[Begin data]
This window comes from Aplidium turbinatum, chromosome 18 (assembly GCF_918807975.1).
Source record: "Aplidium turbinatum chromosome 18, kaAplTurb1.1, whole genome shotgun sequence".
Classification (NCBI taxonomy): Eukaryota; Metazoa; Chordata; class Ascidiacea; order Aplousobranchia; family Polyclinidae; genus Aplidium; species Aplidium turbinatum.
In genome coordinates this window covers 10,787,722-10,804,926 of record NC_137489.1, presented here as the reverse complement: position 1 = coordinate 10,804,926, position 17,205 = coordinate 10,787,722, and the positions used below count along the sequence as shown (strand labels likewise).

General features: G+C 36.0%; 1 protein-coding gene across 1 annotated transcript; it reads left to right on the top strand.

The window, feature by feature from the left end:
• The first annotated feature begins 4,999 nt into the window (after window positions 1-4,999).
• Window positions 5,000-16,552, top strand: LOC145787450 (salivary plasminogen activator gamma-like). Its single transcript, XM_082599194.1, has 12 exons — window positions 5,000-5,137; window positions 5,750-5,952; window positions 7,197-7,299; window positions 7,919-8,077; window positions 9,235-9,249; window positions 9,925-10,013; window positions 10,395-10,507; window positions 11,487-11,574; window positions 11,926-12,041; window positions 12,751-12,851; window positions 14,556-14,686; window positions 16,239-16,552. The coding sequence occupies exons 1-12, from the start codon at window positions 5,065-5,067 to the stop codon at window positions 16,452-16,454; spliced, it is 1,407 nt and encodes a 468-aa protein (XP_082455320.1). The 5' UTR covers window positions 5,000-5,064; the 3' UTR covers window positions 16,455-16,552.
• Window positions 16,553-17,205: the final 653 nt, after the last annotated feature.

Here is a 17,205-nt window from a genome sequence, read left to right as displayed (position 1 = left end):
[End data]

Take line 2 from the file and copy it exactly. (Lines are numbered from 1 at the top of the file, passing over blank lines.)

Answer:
Source record: "Aplidium turbinatum chromosome 18, kaAplTurb1.1, whole genome shotgun sequence".